05/07/2013 05:30 pm ET Updated Jul 07, 2013

The Chained CPI: A Bad Deal for Our Seniors and Veterans

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President Obama was absolutely right when he proclaimed in his inaugural address, "we must reject the belief that America must choose between caring for the generation that built this country and investing in the generation that will build its future."

But I strongly disagree with parts of his proposed budget that include cuts to Medicare, Social Security and Veterans' benefits, and a shift toward the Chained-Weighted Consumer Price Index, or Chained CPI, a gimmick to reduce assistance levels relative to inflation.

That is why we must stand up for our seniors and veterans -- in New York and across the country -- and urge our lawmakers to reject any cuts to the benefits on which they rely, including raising the retirement age or slashing cost of living adjustments. 
In New York City, which has the highest cost of living in the nation, making ends meet is difficult for people working full-time, but it's even worse for those living on a fixed income.  

The Chained CPI measures costs living differently than the regular CPI by assuming that when the costs of one thing goes up, most people will switch to something else to get by. The problem with this logic is that the bulk of the expenses seniors incur are for things like medication and health care -- which have prices that typically increase regardless of demand. Consumer demand has little to no influence on the prices of those items.

The AARP, which says the Chained CPI could hurt seniors by reducing Social Security payments over time, says 70 percent of voters over 50 oppose using the Chained CPI to cut benefits. While the difference works out to just .3 percentage points lower than the regular CPI, it would compound over time and eventually, could amount to the equivalent of losing a full month of income every year.  

The voice of the people is correct -- as it usually is. Our seniors and veterans deserve more.  Many of them have worked hard and paid into Social Security, and they should not have to rely on their families for financial support.  

That's why UnitedNY and many other progressive groups and advocates will be joining seniors as they take to the streets to tell their Congressional delegates to stand up for them and their well-being.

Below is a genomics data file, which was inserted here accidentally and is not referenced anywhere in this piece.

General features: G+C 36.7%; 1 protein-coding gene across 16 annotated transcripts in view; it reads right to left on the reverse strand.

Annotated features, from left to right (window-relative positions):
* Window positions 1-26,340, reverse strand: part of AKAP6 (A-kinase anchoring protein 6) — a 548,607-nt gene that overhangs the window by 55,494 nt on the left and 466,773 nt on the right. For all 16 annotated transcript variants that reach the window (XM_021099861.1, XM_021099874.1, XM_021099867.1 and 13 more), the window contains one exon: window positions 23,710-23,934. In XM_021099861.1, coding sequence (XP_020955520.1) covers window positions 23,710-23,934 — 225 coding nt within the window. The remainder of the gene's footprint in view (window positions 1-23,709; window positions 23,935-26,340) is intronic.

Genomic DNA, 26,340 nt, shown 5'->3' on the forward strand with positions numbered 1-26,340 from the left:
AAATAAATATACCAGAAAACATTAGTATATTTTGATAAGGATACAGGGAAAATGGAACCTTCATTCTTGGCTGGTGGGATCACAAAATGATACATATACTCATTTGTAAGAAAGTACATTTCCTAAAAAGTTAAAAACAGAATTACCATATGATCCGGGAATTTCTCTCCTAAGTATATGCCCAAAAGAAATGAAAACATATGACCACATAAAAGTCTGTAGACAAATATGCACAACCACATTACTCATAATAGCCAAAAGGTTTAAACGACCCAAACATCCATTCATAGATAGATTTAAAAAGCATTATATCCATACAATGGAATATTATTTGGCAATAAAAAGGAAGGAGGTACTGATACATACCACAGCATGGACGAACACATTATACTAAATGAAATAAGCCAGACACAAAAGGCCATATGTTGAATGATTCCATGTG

Seniors like Vickie Owens want to send a clear message to their representatives about just how know just how different their lives would be if Social Security benefits are cut. Ms. Owens, a Bronx resident, relies on her monthly Social Security check to help cover her rent, food, and transportation expenses.

"I worked hard for over 30 years, and I paid into Social Security because I wanted a safety net when it was time for me to retire," Ms. Owens said. "For these elected officials to try to take what I worked hard for is absolutely wrong."

More than three dozen lawmakers have gotten behind Reps. Alan Grayson of Florida and Mark Takano of California who have written a letter to President Obama vowing to vote against "any and every" cut to Medicaid, Medicare and Social Security, noting, "the best way to reduce our deficit and make our economy grow is to create jobs."

As Ben Veghte noted on The Huffington Post, some 77 million baby boomers have entered or are approaching retirement and most of them will rely on Social Security for the bulk of their income.

Liberals and progressives are not alone in their opposition to the Chained CPI. Writing for the
conservative National Review Online, Andrew Biggs calls the Chained CPI "bad policy that both liberals and conservatives may come to regret."

While I am certainly not in the habit of agreeing with conservatives, Andrew Biggs is right on this point.
The Chained CPI will not work for New York's seniors and we must raise our voices loudly to beat back any attempt to balance the budget on the backs of our parents, and, eventually, ourselves.